No, YOU should maybe see a therapist, asshole.
So I’m pretty sure it is nothing, but I am a “leg half empty” kind of person. What if it’s not? What if I need a new leg?
This raises some questions. Like “How do you suppose that any member of the current administration looks themselves in the eye every morning?” (Answer: They can’t. They don’t have reflections.)
I’m pretty sure the MRI is a psychological experiment, or maybe a source of amusement to use for office staff motivational purposes. (It’s my turn in the observation booth, Sylvia! No, it’s mine! You got a Slurpee!) And since the rest of the world seems determined to continue it’s unapologetic reinforcement of my conspiracy theories, why should the medical field be any different?
This is how it works: they lead you to a little room after making you wait 1.5 hours because not everyone had lunch on time, apparently. They hand you a garment that looks like it is also used to clean the windows. When you are done changing into the garment that exposes more of you to the elements than you are comfortable with – which I suppose varies from person to person, and I’m also pretty sure is a separate psychological experiment – you are asked to open the door, sit down, and wait.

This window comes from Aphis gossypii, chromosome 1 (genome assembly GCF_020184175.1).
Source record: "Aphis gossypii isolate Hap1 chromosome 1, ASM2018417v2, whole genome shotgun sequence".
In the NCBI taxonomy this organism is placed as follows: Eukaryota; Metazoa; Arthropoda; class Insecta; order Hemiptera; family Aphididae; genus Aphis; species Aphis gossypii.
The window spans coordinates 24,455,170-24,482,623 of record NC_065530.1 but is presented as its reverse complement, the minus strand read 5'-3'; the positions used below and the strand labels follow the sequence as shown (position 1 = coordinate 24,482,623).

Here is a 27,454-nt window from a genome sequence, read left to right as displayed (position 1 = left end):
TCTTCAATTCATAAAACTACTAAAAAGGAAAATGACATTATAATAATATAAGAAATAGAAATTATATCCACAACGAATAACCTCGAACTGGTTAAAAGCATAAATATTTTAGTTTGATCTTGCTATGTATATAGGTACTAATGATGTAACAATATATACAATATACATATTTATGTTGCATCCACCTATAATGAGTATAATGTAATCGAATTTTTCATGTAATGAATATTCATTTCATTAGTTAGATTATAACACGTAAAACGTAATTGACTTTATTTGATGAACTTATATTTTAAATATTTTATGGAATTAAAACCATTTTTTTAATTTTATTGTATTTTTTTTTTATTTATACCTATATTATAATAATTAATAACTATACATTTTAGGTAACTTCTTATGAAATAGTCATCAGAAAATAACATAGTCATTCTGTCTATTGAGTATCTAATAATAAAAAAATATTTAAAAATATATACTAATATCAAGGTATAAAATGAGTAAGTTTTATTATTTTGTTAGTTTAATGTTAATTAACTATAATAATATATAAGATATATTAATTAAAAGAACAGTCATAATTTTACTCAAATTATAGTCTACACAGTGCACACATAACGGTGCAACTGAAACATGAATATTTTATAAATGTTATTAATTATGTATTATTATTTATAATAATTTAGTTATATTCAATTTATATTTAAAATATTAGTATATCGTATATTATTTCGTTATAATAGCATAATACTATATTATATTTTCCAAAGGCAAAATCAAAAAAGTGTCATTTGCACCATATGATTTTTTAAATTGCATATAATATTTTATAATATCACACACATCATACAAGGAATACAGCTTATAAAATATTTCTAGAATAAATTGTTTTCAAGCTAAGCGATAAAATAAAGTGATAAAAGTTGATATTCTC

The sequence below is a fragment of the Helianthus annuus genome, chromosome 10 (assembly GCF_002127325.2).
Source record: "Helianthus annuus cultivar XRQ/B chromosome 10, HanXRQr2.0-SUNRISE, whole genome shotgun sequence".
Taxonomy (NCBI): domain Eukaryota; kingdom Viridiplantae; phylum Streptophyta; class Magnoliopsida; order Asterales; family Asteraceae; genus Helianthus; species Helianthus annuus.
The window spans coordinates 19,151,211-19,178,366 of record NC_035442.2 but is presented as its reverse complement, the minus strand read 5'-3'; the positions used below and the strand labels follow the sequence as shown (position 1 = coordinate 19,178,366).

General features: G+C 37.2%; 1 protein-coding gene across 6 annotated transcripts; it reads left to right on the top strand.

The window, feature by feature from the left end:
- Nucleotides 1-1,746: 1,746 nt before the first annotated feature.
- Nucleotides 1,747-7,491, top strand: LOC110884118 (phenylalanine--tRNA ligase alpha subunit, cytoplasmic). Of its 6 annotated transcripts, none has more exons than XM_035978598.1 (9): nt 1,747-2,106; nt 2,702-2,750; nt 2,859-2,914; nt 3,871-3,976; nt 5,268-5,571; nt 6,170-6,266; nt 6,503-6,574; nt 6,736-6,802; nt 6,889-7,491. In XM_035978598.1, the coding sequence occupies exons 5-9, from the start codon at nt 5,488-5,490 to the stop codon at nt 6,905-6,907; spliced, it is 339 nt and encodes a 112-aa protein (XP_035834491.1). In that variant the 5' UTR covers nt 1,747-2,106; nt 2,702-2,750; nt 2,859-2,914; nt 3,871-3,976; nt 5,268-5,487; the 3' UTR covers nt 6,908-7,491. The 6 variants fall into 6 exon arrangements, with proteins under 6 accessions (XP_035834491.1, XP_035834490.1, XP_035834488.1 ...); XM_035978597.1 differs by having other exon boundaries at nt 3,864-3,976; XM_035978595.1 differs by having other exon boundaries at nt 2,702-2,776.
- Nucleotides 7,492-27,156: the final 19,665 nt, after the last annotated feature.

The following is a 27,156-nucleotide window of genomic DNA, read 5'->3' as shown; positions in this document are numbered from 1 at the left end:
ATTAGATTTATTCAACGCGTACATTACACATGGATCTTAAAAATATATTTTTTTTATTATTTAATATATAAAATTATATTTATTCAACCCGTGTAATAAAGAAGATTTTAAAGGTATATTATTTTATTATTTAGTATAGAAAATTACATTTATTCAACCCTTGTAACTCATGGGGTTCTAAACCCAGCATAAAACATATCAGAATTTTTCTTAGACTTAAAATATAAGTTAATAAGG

As I was sitting there, one shapely leg crossed over the other, trying to look as casual as possible while not wearing pants, the door across the hall opened. From around the corner stepped two men in DOC uniforms. Yes, one of them was hot, but that’s completely irrelevant, why would you even ask that?
Inside the room was a middle-aged man with a fade….wearing leg irons. And arm irons. Are they called arm irons? OH, WAIST CHAINS! Yes, those.
It was then that my PA seemed to understand that sharing close proximity with a shackled prisoner and two armed guards while wearing a giant coffee filter with sleeves might not be on my bucket list – but in her defense, she doesn’t know me. I was swiftly guided down the hall in one direction, as Shackled Man was led down the other. I never saw him again.
Dum dum dum DUM!
Nothing puts that little thrill of mystery and trepidation into a story like that sentence, does it? “Then the lady who was parked next to me at Publix got into her car and drove away. I never saw her again.”
“The toll-booth attendant handed back my card and told me to have a good day. I never saw him again.”